I’ve read the coverage of Trump’s “win” with interest. I could take many roads: the plethora of even more disgusting information about him that’s come out post-election and why the %#*)!! is the media just publishing it now?. Hasn’t Meghan Kelly ever heard the phrase “too little too late”? The NYT is just now exploring Guiliani’s financial interests?
My own personal take runs a little bit deeper: what we’re seeing is not the disease, but the symptom
Despite Clinton’s continued insistence that Trump’s rhetoric of hate and divisiveness does not reflect who we are as a people, the fact is that his election may very well be all too indicative of who we are: that we were inured to not just racism, but greed, graft, vindictiveness and dishonesty long before the man threw his hat in the ring. He may very well be the culmination of something that has been brewing in our culture for a long time.
I look around just my little corner of the world, and I see mini-Trumps populating the landscape. I look in the news, and see plenty of people in authority self-dealing and abusing the very people they are sworn to protect. Trump is nothing new; in fact, he’s not even the bottom of the barrel.
Pennsylvania AG goes to prison; Judges over-sentence children to a private institution for kickbacks. Colleges ignoring or retaliating against student rape survivors. Of course, my personal favorite social services social workers, betraying children’s privacy, harassing private citizens with false allegations (personal favorite of the personal favorites), or indirectly killing children (of course, they’ll always be welcome in our state where social workers are loved and embraced despite the body count.)
Even with all of this, I have to admit, though, I didn’t see it coming. It’s understandable: I’m not a pollster, a statistician or political analyst. If they all didn’t see it heading straight for us like an out-of-control locomotive barreling down the tracks to which we were helplessly tied, why should I?
Yet, in hindsight, it all makes sense to me now. It even seems inevitable. Unlike many of the news analysts, pollsters and academics, I have a ground-level, first hand view of exactly the kind of social b.s. that probably helped this happen.
A little biography may help show how it suddenly hit me, in a very personal way, how inevitable this all may have been. For the past two years, I have been struggling to bring accountability and investigation to my family’s tragic encounter with a cluster of individuals in state government whose conduct was, to say the least, unethical. Many have called it cruel (and it was). Some officials may find one day, if we have our way, that these people acted illegally. These women destroyed lives for no greater purpose than their own professional advancement or concealment of misconduct, or to enact their own inner rage and frustration without consequence on helpless victims, including children. In the most tragic of ironies, their conduct resembled that which so many have condemned in Trump.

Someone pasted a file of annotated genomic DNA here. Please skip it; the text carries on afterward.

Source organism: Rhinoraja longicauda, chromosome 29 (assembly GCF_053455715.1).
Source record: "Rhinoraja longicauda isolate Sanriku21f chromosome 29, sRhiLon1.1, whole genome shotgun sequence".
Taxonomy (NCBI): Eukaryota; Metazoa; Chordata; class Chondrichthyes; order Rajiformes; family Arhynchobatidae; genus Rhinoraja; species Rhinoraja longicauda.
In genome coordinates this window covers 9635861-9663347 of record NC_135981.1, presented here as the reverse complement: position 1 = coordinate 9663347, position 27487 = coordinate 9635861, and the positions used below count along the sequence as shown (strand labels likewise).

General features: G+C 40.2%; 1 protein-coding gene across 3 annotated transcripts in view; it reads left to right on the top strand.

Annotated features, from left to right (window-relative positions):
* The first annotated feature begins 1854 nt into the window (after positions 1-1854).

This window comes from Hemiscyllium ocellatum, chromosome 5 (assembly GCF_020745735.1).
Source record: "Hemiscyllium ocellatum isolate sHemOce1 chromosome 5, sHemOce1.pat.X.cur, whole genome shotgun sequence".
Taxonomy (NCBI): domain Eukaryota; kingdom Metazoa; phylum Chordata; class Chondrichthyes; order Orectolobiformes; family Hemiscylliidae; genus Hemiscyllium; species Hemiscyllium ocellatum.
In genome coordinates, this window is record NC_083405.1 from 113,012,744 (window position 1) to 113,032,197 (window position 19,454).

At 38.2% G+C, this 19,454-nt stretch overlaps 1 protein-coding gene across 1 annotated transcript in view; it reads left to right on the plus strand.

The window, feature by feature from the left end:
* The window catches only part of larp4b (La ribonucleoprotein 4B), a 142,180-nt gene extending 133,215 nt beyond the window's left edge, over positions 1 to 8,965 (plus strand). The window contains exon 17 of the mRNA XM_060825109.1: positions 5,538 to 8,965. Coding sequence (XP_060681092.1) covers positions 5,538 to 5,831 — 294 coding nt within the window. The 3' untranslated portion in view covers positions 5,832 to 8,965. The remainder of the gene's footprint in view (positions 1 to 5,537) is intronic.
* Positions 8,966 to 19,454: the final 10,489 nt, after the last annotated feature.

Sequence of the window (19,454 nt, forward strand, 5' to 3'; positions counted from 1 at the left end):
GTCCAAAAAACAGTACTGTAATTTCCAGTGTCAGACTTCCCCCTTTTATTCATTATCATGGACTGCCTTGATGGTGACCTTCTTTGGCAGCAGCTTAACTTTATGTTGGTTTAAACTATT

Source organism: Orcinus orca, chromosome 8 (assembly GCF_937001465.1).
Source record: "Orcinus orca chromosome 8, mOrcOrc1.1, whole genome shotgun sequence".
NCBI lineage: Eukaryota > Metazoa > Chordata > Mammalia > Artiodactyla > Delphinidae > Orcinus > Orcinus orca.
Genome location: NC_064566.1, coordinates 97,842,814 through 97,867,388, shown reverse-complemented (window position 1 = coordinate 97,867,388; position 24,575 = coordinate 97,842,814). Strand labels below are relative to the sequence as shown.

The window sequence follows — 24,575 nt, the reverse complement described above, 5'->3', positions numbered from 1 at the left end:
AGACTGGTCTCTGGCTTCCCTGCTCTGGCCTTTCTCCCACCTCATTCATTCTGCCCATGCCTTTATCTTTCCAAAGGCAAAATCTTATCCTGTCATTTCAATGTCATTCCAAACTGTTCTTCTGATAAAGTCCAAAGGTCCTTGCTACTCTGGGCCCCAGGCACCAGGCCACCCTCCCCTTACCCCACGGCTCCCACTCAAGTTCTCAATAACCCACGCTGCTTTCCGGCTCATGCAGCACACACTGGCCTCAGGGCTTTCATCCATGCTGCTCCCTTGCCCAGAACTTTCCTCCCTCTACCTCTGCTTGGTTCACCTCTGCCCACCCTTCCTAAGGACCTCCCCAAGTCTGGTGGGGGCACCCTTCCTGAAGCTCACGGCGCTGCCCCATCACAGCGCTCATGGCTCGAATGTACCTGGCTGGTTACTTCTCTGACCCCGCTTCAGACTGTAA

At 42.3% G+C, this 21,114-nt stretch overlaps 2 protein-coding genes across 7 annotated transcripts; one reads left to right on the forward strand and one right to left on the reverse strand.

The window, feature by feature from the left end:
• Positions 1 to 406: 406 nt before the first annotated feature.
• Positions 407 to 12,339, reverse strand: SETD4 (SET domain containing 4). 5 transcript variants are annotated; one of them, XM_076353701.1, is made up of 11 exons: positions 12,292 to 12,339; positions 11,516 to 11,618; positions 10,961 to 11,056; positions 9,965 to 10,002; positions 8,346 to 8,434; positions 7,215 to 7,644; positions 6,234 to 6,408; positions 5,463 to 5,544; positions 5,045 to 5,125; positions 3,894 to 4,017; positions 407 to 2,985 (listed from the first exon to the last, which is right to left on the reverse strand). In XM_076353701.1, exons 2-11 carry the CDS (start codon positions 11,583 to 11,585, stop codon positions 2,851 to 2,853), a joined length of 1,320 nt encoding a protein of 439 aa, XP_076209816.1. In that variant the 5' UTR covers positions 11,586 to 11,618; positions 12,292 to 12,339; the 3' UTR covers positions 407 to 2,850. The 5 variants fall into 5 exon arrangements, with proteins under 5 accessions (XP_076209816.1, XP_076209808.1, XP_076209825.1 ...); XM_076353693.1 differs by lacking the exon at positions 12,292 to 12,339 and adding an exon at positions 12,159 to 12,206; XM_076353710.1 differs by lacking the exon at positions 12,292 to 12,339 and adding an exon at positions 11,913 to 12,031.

I wish this had been an isolated situation, or we had been an isolated case. It hadn’t. Barely covered news stories and statistics show other families have similar problems. As far as aggressive graft, self-dealing and general lousy behavior: I’d seen it in schools, caregiving organizations, on the news, social grounds, facebook pages and online forums. Everybody seems to be at everybody’s throats these days.
If we don’t stop this kind of thing at the ground level, of course it’s going to escalate until we find that same kind of behavior ensconced in the Oval Office.
The worst part is: no one is doing anything. Narrative form dictates I raise this point at the end, but it’s too important to wait. If we don’t stop this kind of thing at the ground level, of course it’s going to escalate until we find that same kind of behavior ensconced in the Oval Office. Though paraphrasing Barny Fife will force me to grind my teeth into migraines nightly for the next eight weeks, quote him I will:
we need to nip this shit in the bud.
But we don’t. Try reporting just one instance of misconduct by a school official. I did. There aren’t even crickets.
I’d contacted one of our state representatives, a well-known state politician who has been quite vocal in criticizing Trump. Ironically, much of the behavior for which Trump is so reviled is the same behavior we encountered ourselves: threats, groundless damage to our reputation, verbally abusive conduct, physical intimidation, abuse of power for personal gain or vendettas. And that was on their good days.
I don’t live in PA, but my state is just as bad … wait, lemme check … no, worse.
Yet, this representative’s staff — along with several so-called “oversight” agencies — has passed the buck, ducked phone calls, done nothing, given excuses and generally swept the problem under the rug.
Am I paranoid? Or maybe I just don’t have a case and don’t know it. Well, a recent study by Johns Hopkins University suggests that instead, I might be on to something. And if it weren’t for Jeff Guo at the Washington Post, I’d be stuck in the quicksand of self-doubt myself.
In summarizing a new book by Jennifer Bachner and Benjamin Ginsberg of Johns Hopkins University, my experience is pretty typical, and the dismissiveness I perceived is very real:
Bachner and Ginsberg argue that Washington’s bureaucrats have grown too dismissive of the people they are supposed to serve.